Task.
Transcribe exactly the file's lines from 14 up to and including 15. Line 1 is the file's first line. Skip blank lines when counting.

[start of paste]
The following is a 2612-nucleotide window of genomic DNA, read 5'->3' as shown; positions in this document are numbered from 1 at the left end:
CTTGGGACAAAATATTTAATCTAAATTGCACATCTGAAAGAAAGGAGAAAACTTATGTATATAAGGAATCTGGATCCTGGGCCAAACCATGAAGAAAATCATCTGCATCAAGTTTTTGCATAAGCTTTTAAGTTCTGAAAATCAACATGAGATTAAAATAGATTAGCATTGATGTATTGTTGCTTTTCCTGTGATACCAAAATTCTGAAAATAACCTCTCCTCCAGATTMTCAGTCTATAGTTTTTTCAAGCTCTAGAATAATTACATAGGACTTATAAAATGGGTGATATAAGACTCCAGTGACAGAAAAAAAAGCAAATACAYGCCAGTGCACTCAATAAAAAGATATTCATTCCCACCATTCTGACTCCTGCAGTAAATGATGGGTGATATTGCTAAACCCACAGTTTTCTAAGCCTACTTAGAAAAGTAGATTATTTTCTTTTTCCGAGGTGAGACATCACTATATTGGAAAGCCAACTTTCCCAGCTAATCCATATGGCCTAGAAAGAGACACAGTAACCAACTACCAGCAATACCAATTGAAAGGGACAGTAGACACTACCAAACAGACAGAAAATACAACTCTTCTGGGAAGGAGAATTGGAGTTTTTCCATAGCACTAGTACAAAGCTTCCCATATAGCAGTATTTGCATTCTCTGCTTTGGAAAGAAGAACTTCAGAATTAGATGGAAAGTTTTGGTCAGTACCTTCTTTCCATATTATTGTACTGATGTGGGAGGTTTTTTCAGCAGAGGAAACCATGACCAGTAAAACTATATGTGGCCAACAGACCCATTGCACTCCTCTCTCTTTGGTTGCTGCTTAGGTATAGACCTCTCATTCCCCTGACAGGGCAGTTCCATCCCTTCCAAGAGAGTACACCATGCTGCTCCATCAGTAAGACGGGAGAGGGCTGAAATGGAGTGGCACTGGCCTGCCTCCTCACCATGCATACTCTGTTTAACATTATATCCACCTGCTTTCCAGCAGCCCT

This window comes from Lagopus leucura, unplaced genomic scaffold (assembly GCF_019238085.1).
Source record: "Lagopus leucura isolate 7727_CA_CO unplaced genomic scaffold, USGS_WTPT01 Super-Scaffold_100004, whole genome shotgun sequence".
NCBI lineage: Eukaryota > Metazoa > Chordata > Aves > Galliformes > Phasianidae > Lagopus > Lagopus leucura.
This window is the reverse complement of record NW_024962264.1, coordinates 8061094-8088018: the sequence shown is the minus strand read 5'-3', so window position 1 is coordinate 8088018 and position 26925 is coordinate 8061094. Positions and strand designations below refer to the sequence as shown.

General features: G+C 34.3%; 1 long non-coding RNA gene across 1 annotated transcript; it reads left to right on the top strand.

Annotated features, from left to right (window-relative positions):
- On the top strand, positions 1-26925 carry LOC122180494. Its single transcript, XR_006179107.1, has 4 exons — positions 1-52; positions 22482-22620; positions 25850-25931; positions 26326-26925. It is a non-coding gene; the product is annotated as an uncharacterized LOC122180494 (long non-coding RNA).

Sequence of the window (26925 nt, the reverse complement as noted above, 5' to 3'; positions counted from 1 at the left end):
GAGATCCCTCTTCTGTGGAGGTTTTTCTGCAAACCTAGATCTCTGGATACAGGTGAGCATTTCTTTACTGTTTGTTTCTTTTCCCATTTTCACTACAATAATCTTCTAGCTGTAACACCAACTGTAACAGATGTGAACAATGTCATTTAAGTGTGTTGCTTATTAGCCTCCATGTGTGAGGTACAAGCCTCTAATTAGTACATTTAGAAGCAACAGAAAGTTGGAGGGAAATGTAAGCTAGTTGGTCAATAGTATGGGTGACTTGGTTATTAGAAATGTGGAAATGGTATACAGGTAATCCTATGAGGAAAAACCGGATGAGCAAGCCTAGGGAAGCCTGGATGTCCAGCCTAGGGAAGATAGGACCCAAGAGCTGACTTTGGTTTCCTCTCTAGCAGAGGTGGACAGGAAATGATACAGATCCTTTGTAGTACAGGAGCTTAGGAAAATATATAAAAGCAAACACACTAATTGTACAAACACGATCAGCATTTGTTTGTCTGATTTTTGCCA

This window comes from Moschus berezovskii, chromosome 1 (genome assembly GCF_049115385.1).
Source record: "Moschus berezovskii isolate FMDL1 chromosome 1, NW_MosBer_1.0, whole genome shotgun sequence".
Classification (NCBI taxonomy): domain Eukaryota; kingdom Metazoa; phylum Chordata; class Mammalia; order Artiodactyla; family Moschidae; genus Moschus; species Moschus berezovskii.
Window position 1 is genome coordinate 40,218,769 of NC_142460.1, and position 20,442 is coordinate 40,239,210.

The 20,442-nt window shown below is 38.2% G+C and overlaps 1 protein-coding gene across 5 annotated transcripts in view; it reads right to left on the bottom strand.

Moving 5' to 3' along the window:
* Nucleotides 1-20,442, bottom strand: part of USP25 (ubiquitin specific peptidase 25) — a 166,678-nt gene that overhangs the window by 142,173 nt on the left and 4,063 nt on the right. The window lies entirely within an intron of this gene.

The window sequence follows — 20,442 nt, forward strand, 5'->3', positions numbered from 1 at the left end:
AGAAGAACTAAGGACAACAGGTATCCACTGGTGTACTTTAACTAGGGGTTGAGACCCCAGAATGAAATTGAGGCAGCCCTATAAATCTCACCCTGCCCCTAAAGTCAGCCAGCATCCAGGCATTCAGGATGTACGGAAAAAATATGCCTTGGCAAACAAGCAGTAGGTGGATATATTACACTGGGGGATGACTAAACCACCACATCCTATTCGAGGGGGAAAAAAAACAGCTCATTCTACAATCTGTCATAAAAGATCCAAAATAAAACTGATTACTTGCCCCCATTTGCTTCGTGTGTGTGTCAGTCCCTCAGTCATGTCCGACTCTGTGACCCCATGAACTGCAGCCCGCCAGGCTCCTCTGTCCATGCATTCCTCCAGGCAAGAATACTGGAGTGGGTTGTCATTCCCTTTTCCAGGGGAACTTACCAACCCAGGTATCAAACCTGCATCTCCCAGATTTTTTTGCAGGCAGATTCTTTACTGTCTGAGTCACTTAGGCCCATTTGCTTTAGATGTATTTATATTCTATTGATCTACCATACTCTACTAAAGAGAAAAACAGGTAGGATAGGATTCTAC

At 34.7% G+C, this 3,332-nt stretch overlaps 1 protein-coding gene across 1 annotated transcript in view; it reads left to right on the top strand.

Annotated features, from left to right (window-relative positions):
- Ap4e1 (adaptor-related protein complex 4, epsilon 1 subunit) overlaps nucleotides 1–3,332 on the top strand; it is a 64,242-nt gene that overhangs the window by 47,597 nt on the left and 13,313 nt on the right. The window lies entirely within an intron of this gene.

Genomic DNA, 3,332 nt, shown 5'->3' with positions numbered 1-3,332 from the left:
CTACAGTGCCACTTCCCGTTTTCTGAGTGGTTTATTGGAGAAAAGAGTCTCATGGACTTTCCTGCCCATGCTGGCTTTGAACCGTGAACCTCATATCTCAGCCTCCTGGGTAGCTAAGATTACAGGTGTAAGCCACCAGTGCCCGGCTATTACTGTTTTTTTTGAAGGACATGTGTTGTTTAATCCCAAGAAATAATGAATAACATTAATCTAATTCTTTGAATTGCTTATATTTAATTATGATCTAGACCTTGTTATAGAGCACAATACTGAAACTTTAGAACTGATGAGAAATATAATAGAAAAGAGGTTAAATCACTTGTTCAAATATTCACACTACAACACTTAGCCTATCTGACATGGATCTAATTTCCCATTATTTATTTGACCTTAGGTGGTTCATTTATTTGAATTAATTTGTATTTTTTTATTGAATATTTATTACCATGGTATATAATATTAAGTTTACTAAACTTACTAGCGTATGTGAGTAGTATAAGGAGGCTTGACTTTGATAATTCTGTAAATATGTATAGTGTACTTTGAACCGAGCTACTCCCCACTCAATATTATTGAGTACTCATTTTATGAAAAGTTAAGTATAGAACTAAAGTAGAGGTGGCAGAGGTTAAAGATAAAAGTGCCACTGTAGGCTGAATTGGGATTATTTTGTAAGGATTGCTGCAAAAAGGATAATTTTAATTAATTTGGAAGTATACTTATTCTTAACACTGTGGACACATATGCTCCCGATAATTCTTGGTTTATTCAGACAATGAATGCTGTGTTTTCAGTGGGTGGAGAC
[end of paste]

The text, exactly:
Classification (NCBI taxonomy): domain Eukaryota; kingdom Metazoa; phylum Chordata; class Mammalia; order Artiodactyla; family Moschidae; genus Moschus; species Moschus berezovskii.
Window position 1 is genome coordinate 40,218,769 of NC_142460.1, and position 20,442 is coordinate 40,239,210.